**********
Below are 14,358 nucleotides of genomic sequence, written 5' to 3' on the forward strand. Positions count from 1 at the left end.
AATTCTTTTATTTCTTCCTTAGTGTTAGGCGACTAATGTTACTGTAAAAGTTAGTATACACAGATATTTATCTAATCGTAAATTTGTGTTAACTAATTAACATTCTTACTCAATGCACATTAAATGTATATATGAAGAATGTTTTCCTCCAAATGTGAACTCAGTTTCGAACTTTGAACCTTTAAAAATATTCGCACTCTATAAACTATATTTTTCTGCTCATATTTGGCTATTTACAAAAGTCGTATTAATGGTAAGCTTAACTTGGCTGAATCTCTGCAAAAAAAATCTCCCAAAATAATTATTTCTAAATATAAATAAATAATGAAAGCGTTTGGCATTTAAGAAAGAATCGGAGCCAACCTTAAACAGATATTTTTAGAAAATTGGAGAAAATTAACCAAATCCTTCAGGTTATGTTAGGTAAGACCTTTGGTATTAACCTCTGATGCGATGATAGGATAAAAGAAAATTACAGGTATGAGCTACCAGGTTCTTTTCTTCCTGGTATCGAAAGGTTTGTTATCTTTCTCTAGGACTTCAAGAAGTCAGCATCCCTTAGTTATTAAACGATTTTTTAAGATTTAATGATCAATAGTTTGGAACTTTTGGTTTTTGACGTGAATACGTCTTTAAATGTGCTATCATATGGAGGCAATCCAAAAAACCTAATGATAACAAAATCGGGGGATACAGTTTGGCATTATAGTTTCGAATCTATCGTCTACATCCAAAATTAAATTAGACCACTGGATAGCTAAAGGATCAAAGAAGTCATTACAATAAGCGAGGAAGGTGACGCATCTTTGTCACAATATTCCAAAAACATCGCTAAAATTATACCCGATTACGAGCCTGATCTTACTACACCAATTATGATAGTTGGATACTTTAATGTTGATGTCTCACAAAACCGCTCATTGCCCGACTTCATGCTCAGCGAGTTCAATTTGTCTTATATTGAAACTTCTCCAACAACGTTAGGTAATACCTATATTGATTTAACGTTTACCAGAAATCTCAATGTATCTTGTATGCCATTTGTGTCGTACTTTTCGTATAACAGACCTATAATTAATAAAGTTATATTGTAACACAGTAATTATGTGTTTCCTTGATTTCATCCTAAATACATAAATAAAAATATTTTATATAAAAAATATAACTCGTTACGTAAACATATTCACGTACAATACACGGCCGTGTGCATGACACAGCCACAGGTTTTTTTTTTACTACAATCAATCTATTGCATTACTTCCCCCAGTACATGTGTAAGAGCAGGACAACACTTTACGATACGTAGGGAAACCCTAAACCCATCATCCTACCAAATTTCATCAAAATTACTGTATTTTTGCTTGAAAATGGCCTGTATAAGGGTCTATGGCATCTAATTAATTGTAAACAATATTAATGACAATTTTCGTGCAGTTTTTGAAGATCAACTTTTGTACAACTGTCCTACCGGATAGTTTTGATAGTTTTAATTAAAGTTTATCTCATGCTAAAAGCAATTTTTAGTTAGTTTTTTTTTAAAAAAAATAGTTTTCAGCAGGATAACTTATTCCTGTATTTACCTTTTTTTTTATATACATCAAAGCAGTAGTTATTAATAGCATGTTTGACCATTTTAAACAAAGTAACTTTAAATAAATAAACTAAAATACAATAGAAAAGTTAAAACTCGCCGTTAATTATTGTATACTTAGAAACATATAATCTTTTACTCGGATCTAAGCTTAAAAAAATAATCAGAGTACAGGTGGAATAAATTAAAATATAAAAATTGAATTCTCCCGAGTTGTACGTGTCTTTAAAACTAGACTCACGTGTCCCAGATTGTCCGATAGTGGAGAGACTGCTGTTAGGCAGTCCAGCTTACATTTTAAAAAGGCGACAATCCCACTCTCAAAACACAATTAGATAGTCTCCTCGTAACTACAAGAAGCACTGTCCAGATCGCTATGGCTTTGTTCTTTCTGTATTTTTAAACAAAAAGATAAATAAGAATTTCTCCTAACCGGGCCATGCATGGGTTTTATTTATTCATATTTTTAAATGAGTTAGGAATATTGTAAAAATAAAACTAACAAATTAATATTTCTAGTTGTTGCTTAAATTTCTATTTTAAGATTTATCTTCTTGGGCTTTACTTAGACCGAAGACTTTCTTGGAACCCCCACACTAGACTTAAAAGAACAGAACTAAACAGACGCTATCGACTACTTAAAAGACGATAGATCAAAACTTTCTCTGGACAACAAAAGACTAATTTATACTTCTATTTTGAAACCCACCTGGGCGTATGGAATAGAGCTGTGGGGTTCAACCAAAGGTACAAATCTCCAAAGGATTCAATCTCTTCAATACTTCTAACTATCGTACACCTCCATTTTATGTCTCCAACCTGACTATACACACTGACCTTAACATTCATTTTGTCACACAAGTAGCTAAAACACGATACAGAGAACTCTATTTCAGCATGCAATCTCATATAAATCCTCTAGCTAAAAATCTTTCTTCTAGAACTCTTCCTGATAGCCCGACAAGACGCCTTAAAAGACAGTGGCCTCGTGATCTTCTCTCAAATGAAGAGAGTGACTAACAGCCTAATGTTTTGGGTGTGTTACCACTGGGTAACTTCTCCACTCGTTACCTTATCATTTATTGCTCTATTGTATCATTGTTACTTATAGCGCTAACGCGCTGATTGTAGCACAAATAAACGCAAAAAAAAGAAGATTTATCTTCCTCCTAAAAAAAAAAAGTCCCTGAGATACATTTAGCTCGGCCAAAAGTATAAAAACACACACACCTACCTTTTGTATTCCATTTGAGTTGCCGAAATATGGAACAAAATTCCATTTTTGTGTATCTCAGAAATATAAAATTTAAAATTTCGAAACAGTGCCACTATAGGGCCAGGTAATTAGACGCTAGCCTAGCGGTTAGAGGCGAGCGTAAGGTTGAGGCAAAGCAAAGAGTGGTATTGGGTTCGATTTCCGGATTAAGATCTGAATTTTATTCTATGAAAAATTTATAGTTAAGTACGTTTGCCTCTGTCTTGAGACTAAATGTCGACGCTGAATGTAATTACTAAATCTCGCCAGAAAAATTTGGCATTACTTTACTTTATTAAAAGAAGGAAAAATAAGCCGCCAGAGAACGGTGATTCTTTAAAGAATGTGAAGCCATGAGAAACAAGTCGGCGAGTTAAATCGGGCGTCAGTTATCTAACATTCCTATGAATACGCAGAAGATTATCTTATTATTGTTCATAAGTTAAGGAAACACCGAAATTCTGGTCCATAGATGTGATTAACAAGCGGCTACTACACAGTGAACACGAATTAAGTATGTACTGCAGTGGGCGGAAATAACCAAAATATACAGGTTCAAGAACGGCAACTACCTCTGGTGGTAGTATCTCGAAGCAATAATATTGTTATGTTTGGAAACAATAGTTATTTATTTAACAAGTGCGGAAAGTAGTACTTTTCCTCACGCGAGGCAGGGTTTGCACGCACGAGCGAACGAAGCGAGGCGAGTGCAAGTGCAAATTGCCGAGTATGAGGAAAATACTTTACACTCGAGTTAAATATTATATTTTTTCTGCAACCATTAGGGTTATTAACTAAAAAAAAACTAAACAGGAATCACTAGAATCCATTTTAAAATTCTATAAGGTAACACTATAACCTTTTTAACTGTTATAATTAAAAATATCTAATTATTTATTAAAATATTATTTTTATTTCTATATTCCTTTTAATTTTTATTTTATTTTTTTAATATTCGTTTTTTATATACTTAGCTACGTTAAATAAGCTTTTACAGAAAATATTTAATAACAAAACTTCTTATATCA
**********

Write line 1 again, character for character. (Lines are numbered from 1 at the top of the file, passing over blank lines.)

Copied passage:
Below are 14,358 nucleotides of genomic sequence, written 5' to 3' on the forward strand. Positions count from 1 at the left end.